Few men have had an experience such as Robert Davis of 37 Arthur street had back In 1902 and lived. Mr. Davis fell from the Booth flume (uncovered at the time) into the icy water of the river, on a day in January when the thermometer registered twenty below zero. He entered the water halfway between the falls and the bridge. A little below the bridge the river was solidly ice covered. Had he not been a strong swimmer and carried as far as the Ice in the rapidly flowing current, his death must have been certain.
But his strength as a swimmer enabled him to swim diagonally across the strong current to the north side of the river, and gain the land just east of the north pier of the bridge, from which point he was hauled to the bridge by a rope provided by the men of Booth’s mill. His escape seemed nothing short of miraculous. To understand properly what a wonderful escape Mr. Davis had it must be remembered that at that time there was no great dam as now and the water tore down under the bridge in a practically unrestricted flow and with mill-tail velocity.
When Mr. Davis came out of the water his cap was gone and he was bareheaded (as well as all wet) with the temperature 20 below. An employee of the mill took off his coat and put It over Mr. Davis’ head. This fact is mentioned to show the fine instincts of generosity which impel the average man in times of stress. Mr. Davis never forgot that act.
Just as the moment when Mr. Davis had been hauled onto the bridge there passed from Hull a hack with a Mr. McNeill (a brother of the late J. R. McNeill, the tailor) as a fare. Mr. McNeill (who was a stranger from the Northwest) He insisted on taking Mr. Davis to his home at 37 Arthur street, which he did.
As soon as Mr. Booth heard that Mr. Davis had come out of the river alive, he made quick arrangements for him to be taken to the boiler room and offer dry clothes,stimulants and a doctor. If ten men fell into the Icy current as Mr. Davis did (with a drop of between 26 and 30 feet, 9 would undoubtedly have been drowned. The chances would have been all against them. Insurance Agent’s Chance Mr. Davis’ experience had a humorous side. There was a certain young insurance agent who used to go around the mill soliciting accident Insurance. Being a good talker and a great hustler he did a land office business.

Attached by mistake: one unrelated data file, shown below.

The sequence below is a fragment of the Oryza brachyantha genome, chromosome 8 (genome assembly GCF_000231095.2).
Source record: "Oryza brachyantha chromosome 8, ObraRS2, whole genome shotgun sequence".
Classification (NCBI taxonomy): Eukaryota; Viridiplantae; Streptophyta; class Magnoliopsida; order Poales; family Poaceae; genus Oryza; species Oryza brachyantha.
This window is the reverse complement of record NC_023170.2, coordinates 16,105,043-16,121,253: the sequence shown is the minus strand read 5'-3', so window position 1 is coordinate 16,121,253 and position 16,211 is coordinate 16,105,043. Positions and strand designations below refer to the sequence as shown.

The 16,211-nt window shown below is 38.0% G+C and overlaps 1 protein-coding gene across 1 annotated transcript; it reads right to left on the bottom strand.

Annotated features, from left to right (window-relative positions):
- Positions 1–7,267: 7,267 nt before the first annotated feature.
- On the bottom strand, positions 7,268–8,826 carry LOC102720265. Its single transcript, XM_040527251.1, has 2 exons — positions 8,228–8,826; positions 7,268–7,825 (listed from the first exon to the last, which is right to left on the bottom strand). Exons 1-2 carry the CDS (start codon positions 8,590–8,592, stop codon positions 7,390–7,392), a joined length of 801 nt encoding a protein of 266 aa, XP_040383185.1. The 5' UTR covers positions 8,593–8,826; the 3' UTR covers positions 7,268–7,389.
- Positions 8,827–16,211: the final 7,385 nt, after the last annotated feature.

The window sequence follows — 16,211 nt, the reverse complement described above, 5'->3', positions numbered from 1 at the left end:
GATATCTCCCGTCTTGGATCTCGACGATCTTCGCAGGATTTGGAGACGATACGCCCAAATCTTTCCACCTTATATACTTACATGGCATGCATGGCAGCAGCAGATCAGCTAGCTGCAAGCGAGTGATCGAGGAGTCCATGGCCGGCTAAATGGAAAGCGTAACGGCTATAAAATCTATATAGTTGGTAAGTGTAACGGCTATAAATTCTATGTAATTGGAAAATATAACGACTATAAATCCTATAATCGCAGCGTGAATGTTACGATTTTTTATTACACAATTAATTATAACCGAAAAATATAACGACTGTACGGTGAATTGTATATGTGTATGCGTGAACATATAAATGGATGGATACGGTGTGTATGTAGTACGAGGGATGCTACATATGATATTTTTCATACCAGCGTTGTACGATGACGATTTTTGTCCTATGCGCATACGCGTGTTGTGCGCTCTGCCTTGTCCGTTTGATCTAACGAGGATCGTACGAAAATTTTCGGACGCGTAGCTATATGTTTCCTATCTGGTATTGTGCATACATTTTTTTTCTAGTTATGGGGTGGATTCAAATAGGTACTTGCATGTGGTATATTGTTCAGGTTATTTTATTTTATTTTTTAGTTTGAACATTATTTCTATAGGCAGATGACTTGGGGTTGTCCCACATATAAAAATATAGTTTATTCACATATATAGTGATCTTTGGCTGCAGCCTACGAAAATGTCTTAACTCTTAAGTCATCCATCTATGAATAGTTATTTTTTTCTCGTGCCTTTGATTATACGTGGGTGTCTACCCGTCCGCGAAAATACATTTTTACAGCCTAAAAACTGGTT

About six months after the Davis Incident the young man was at the mill and he did not know Mr. Davis personally. The young man wore a medal. Mr. Davis asked what it was and the young man proudly told him it was a Humane Society medal given him for saving the life of a man at the bridge about six months before. Mr. Davis looked at the medal and saw his own name on it, as the man who had been saved. He was dumbfounded for the moment.
When he recovered he asked the agent to describe the circumstances of the rescue and the agent told how the man had fallen from the Booth flume and how he had jumped into the river and saved him. Mr. Davis asked him if he would know the man again if he saw him. He replied that he thought he would. Mr. Davis then told him that he was the man who had fallen in the river and that he had got out of the water without help, and demanded to know how the agent had secured the medal.
The young man then caved in, admitted wearing the medal was not right, and begged Mr. Davis not to say anything about It, as he had found it a great aid to getting business. As Mr. Davis was glad to be alive at the time he laughed heartily and let the agent go his way.
WOW!! He said nothing??